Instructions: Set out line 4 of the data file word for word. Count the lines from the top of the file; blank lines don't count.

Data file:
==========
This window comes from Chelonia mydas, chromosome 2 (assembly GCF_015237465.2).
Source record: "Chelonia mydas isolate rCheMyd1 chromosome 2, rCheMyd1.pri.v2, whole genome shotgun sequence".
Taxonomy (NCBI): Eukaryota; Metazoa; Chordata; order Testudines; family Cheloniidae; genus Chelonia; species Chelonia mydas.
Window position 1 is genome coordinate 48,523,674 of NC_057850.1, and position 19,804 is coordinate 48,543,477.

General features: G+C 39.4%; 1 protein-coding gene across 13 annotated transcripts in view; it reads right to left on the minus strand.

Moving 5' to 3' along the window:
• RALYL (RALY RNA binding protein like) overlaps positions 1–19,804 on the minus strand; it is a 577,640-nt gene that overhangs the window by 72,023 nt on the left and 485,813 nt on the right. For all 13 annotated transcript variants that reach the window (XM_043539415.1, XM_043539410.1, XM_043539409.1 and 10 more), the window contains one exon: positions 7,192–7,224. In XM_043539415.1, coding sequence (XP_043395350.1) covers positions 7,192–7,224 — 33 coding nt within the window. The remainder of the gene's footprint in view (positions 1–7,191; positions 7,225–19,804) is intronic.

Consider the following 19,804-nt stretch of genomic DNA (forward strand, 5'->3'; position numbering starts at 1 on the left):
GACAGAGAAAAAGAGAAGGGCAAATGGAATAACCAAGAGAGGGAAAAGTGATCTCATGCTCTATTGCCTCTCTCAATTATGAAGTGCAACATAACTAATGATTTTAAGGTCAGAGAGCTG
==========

Window position 1 is genome coordinate 48,523,674 of NC_057850.1, and position 19,804 is coordinate 48,543,477.